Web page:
2+U HomeHealth Equity and Leadership InitiativeMRAHDSPBrian Wilson Concert
  • Program Overview

    Cytotechnology is taught using one format (a traditional on-campus curriculum), as follows: A "3+1" lockstep curriculum leading to a Bachelor of Science in Cytotechnology (BSCT).

    Students apply to the program with a minimum of 90 semester hours, of which 28 hours are to be in courses deemed natural sciences (i.e., chemistry and biology courses), and after also successfully completing the other prerequisites for degrees conferred by the State of Mississippi, Institutions of Higher Learning. The basic curriculum is taught using a combination of didactic and laboratory courses, and culminates with the successful completion of one or more clinical rotations at one of the program's affiliated clinical sites, which are either in hospital-based or private laboratory settings.

    The program is taught beginning with the summer session, commencing around June 1 (10 semester hours), and concludes with a fall and a spring semester (12 hours each), all of which ultimately leads to graduation from the program during May of a particular year. It should be noted that students with existing baccalaureate degrees may apply to the program as long as the necessary natural science prerequisites are met.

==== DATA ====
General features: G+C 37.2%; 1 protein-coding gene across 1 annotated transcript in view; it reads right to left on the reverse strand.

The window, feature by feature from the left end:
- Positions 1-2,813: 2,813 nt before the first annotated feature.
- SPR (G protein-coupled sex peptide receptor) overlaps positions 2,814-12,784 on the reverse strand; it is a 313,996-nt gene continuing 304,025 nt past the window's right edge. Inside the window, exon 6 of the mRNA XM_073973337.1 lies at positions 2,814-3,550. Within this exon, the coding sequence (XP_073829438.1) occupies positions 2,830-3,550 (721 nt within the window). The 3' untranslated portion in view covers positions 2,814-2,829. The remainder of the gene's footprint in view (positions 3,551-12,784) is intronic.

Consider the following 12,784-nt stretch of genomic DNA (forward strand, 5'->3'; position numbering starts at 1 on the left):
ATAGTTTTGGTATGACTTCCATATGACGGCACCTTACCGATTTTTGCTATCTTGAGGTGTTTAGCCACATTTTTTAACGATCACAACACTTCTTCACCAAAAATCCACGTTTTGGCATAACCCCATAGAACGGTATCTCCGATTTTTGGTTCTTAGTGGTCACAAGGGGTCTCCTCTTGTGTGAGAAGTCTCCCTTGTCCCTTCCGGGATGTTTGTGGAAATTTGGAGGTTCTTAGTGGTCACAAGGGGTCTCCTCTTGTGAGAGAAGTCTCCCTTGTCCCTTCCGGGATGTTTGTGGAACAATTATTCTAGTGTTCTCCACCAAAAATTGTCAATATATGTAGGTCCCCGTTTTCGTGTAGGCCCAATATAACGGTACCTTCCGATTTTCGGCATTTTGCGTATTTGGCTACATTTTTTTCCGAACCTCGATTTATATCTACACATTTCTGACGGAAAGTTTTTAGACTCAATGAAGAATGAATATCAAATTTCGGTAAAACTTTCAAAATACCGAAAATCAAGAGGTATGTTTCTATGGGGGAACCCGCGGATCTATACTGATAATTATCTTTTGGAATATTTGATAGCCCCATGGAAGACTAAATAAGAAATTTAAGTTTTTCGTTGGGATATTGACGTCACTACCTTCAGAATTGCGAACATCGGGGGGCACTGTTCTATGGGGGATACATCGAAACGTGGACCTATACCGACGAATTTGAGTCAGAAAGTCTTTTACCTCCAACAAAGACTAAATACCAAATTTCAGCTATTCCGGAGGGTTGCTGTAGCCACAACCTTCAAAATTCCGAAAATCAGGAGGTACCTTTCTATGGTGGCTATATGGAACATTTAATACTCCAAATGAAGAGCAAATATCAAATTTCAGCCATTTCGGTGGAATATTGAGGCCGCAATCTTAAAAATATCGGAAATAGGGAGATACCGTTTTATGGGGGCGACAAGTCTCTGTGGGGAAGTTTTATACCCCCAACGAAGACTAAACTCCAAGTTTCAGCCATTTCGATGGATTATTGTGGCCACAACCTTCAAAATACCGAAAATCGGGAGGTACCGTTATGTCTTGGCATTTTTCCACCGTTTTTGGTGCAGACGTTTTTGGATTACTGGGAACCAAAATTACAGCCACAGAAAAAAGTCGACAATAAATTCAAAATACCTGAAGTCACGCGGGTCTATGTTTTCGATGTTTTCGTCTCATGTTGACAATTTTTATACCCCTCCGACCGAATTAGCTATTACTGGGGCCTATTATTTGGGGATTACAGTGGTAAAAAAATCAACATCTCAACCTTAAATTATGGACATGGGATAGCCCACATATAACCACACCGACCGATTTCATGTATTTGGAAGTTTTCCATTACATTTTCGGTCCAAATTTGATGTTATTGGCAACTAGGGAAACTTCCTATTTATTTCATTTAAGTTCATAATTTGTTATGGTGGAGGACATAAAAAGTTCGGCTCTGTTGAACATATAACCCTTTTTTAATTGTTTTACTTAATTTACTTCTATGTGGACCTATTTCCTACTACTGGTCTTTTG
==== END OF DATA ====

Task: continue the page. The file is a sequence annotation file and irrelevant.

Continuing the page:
The Cytotechnology program is dependent on a high level of one-on-one interaction between the faculty and the student. The very subtle gradations that come into play when rendering a correct diagnosis on a patient sample make this profession as much of an art as a science.

    The ability to make those determinations can only be learned by intense back-and-forth dialogue with an experienced faculty member, all of which have had long careers in the actual practice of cytotechnology prior to becoming teachers of the profession. Our students leave with all of the skills necessary to enter actual clinical practice and to do well on the required board examinations that they take soon after graduation.